I had the pleasure of speaking to MM Justus several weeks ago as she was prepping to release her latest book - Much Ado in Montana. She offered me an ARC in exchange for an honest review. My first question was "Is it smutty?" Her genuine reply ("It's not smutty by my standards -- there are several very short, very vanilla sex scenes, but that's it.") made me laugh. (as it happens the sex scenes actually aren't bad.) While it wasn't an epic read, it was heart-warming and left me with a smile.
This is a sleepy book about a town in Montana with a single, aging doctor named Samuel. His son, Tim, is also a doctor but has no desire to move back "home" to take over the family practice. Tim and Tara were childhood sweethearts when things got messed up in college.
And now they're together in town for the first time in years.
Tim yanked her up until they were plastered together. And it wasn't enough. Nothing was going to be enough except being naked in bed together. Every night. Forever.
My main complaint about the book is that the first 40% of the book is background and history. I think I'd have enjoyed it more if it had been condensed a bit more. Some of it is absolutely necessary. We need to know that Tim loves Tara and Tara loves Tim but that a miscommunication (seriously, I need to make that a searchable tag or something!) split them apart. We also need to get to know the friends in the story so we care about them because they have their own B plot which is actually pretty good.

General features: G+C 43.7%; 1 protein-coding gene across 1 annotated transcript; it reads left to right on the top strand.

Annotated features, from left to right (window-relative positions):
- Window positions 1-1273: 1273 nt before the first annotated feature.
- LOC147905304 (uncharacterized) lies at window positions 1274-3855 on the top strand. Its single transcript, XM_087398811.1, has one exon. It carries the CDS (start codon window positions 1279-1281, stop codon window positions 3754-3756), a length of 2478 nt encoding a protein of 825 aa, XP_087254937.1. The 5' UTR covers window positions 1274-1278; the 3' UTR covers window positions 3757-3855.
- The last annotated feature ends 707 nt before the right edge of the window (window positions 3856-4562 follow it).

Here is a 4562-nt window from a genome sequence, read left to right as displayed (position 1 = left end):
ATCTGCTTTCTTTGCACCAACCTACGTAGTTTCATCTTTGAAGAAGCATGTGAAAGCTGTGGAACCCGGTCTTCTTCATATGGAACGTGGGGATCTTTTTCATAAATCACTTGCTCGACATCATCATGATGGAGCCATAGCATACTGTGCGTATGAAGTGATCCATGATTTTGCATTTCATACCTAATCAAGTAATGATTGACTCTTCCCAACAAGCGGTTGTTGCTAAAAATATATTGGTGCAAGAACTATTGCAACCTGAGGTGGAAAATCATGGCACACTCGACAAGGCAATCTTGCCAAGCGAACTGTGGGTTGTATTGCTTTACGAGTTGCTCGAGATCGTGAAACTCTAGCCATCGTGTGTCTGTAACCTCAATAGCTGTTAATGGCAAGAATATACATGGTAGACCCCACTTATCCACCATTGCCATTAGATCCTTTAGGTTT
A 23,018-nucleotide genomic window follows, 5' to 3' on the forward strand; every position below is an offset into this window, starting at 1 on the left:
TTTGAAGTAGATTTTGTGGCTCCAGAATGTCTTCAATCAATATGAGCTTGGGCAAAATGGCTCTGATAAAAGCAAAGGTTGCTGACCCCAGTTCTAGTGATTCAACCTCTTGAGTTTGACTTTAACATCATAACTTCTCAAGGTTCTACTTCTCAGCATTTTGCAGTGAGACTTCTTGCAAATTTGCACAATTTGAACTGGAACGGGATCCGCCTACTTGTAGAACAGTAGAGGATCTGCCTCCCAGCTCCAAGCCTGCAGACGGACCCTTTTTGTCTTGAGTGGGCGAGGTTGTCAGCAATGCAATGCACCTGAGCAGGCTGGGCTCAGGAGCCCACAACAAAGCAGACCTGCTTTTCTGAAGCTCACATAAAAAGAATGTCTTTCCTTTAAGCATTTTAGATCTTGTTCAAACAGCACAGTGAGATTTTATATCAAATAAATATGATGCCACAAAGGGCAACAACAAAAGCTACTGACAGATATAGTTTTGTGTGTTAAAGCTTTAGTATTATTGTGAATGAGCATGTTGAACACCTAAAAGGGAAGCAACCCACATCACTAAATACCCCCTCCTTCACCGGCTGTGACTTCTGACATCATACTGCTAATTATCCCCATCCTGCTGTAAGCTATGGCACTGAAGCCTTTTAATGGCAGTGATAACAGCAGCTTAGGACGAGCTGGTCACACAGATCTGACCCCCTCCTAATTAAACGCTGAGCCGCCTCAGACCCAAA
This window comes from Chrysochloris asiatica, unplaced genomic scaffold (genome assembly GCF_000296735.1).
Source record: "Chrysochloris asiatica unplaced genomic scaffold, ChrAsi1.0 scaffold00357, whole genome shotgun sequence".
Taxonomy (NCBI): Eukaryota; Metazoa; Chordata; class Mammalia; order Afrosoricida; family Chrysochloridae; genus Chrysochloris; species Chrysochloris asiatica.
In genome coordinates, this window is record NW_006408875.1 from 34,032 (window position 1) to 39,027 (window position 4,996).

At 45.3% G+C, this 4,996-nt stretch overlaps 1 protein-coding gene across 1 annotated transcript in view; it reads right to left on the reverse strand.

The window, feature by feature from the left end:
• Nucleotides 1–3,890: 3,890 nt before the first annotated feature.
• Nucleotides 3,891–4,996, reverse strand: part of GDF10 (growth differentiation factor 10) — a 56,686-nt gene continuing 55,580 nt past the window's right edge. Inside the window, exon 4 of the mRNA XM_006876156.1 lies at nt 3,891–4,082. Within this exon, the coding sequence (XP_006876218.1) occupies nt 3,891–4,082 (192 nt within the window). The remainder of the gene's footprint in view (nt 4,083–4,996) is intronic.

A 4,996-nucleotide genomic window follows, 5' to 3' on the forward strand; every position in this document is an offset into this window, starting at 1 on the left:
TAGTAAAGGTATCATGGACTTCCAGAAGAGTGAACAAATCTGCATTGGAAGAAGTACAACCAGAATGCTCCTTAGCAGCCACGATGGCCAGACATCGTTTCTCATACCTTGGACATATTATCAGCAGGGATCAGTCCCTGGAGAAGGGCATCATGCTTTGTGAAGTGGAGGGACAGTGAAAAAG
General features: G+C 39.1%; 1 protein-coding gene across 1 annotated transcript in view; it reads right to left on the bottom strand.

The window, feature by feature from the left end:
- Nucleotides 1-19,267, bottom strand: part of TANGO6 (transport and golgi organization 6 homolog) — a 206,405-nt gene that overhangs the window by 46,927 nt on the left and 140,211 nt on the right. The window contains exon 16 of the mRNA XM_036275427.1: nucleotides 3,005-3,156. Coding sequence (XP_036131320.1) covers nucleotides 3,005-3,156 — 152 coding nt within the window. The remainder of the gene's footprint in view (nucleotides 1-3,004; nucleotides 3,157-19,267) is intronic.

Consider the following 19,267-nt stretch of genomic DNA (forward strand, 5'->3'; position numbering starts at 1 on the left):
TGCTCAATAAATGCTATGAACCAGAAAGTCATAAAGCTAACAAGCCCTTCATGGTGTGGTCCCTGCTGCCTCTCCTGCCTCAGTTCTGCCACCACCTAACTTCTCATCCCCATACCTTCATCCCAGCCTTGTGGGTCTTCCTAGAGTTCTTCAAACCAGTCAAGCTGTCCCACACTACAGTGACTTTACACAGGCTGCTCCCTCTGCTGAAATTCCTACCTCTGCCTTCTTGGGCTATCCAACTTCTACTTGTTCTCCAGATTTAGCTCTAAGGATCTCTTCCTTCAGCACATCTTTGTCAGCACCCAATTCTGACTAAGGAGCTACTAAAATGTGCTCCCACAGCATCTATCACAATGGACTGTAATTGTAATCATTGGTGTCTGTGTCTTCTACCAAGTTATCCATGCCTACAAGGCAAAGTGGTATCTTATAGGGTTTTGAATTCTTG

He couldn't help asking. "Is that why you came into my office and ravished me? To ask me to dinner?"
Truth be told, I think I was more invested in the B Plot between Jack and Rebecca. And I thought they made the better couple. Tara and Tim made me want to shake them. If they'd have just talked to each other, it would have been fine. And we never did really get a believable explanation about why Tim didn't explain the truth so many years ago. So, I wanted to smack them.
The big lesson in the book is about trust. It's shown in the romantic and familial relationships, but at the end, I never felt like Tara really trusted Tim. Jack and Rebecca seemed to get it. Tara and Tim, well, they're going to fight. A lot. Which maybe,, in the end, is what does make them perfect for each other.
All in all, it was a book that left me smiling. Some of it was bittersweet, but overall, I felt complete when it was done and content with the happily-ever-after.
"You're my heart, my soul, and my common sense."
Smut Factor: 3 stars- Not Bad
Character likability: 3 stars: Didn’t hate them.
Storytelling: 5 stars- I wake up thinking this really happened.
Writing and editing quality: 3 stars- A few errors, but nothing that took away from the story.